Remittances from immigrants in developed countries to their families back home constitute economic flows nearly comparable to the levels of foreign direct investment and greater than those of international aid. Even those who immigrate due to political strife (refugees) are likely to leave loved ones behind and to send money home, if it is feasible. This article looks at remittances as only one type of social exchange within the relevant social network (the family). A categorization of immigrants is presented (expatriates, sojourners, and pathfinders) based on their motives for emigrating and used, subsequently, to explain their relative propensities to remit. The article ends by discussing the implications that the changing nature of the family institution globally may have for the flow of remittances in the future.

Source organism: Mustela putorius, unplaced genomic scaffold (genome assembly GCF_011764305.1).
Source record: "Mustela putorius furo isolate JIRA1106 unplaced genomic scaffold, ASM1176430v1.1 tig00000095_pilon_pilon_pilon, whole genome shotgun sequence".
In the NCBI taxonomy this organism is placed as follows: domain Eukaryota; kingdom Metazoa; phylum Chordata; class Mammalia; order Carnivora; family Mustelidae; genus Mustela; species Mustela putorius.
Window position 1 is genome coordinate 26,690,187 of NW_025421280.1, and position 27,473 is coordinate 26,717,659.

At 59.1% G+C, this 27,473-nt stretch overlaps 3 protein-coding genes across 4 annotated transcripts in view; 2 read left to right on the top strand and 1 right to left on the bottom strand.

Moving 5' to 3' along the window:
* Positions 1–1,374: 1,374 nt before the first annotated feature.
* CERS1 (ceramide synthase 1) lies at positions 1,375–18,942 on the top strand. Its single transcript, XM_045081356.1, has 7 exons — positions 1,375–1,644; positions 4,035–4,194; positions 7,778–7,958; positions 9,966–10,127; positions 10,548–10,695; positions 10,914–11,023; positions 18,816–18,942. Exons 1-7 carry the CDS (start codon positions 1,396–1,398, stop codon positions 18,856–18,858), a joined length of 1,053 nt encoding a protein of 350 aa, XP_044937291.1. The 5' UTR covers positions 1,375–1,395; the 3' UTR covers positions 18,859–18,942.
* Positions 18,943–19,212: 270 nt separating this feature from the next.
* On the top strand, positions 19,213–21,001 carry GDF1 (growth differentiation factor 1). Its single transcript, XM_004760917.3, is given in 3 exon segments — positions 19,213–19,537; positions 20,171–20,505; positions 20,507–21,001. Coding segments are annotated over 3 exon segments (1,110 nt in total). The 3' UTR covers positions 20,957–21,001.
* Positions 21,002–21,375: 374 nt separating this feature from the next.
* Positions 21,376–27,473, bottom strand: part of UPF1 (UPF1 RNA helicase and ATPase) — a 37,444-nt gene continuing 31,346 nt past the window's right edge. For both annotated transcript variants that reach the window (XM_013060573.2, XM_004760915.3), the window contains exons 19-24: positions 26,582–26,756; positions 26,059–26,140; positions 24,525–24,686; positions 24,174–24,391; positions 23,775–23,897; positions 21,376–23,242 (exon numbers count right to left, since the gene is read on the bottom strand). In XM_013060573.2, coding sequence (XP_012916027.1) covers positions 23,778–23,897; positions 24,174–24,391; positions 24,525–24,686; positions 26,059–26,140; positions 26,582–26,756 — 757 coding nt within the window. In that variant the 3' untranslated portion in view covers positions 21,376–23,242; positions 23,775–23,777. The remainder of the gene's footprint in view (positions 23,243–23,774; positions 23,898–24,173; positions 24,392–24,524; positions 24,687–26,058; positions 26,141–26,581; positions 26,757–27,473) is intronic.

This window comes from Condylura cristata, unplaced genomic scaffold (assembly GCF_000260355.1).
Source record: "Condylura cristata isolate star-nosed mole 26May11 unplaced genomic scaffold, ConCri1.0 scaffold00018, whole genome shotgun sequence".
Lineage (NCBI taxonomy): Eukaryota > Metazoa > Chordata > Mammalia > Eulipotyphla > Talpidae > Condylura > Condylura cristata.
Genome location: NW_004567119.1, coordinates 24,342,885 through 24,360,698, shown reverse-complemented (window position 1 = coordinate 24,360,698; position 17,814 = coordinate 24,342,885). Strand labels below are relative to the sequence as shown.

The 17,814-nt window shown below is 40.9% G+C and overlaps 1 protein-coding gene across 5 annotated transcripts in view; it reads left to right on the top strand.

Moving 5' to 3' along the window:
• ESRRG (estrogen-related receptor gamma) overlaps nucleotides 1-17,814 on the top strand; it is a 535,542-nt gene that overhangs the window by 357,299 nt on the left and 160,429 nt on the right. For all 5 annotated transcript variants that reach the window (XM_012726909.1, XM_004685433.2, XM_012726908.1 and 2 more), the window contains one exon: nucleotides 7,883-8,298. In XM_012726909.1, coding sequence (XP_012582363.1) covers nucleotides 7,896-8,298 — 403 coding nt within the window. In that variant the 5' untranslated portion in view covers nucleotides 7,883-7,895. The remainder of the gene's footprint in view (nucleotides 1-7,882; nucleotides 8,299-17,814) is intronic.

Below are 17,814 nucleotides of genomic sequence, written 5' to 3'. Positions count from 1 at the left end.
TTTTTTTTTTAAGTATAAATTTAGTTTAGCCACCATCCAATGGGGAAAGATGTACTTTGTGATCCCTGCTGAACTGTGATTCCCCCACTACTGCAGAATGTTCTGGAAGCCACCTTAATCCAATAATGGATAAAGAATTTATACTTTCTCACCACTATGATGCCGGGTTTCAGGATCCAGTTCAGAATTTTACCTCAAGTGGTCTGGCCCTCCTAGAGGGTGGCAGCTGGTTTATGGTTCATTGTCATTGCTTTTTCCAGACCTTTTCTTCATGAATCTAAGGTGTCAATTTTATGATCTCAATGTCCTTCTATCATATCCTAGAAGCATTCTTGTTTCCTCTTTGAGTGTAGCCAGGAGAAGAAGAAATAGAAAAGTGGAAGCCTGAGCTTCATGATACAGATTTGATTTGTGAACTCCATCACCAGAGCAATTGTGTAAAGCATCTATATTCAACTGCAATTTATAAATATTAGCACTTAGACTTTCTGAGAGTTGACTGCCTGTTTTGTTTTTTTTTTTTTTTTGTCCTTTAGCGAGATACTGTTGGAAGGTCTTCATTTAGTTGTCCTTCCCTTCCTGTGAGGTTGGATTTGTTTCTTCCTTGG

- Corporate family
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